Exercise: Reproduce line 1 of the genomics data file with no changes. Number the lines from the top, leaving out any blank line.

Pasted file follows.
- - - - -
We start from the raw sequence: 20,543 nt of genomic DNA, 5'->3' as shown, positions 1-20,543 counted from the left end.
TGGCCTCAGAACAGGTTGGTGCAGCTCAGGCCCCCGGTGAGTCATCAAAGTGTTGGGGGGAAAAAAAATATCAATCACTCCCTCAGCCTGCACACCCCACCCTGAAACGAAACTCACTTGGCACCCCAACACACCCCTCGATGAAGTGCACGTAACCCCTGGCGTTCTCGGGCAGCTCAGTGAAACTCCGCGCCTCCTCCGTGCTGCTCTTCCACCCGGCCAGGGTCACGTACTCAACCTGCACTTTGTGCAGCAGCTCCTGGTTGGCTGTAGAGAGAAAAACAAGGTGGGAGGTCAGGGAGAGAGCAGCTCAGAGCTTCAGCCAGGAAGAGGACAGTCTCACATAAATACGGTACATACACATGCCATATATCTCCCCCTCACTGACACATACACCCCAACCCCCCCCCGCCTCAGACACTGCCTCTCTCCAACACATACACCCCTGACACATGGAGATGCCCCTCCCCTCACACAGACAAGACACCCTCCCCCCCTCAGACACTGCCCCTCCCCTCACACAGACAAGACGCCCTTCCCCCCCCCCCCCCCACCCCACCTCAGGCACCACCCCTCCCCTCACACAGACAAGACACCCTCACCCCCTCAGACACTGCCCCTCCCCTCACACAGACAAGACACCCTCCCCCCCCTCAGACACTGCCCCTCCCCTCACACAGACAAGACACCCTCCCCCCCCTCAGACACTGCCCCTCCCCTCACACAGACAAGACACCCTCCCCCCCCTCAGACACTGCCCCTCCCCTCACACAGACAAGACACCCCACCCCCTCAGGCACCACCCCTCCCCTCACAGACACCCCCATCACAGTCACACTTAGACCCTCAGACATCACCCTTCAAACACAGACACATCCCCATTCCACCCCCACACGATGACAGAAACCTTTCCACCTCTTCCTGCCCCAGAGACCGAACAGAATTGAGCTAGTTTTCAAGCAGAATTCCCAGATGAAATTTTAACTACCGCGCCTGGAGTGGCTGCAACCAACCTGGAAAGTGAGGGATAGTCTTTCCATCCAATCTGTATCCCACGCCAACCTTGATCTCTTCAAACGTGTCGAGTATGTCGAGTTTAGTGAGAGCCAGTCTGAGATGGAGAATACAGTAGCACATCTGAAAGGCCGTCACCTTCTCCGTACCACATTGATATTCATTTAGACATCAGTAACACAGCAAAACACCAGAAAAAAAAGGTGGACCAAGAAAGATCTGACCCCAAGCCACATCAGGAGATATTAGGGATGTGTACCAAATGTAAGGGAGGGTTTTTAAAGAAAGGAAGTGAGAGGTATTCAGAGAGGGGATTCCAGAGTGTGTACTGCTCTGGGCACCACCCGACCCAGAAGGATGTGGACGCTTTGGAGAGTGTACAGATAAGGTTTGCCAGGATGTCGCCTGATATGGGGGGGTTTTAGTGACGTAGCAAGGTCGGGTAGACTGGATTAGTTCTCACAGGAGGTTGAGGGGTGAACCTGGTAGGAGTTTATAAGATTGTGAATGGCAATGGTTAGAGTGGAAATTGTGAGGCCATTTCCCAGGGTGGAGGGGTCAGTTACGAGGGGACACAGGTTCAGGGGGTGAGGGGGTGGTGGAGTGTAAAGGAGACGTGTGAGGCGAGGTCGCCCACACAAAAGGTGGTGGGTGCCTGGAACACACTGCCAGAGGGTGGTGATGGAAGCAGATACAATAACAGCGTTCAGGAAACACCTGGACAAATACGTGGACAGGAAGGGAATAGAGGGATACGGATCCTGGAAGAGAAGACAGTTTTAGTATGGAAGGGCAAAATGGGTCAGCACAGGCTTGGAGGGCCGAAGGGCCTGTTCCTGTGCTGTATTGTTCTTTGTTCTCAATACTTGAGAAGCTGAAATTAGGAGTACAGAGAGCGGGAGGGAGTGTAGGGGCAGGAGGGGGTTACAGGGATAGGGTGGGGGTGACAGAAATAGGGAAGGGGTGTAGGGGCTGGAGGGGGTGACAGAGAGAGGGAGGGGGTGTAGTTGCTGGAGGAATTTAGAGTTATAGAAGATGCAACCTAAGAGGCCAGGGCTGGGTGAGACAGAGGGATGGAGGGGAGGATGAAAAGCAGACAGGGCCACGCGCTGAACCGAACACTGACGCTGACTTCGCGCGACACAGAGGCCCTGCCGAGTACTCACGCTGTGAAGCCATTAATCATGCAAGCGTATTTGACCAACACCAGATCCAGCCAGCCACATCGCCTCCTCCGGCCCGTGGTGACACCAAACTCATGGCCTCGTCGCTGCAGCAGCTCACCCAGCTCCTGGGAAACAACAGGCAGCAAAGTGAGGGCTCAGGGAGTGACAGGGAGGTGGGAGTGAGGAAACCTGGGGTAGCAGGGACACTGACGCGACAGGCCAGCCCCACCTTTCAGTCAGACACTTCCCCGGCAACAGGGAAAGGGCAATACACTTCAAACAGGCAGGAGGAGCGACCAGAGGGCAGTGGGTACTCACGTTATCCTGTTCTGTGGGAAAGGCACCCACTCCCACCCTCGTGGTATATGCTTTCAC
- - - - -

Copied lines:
We start from the raw sequence: 20,543 nt of genomic DNA, 5'->3' as shown, positions 1-20,543 counted from the left end.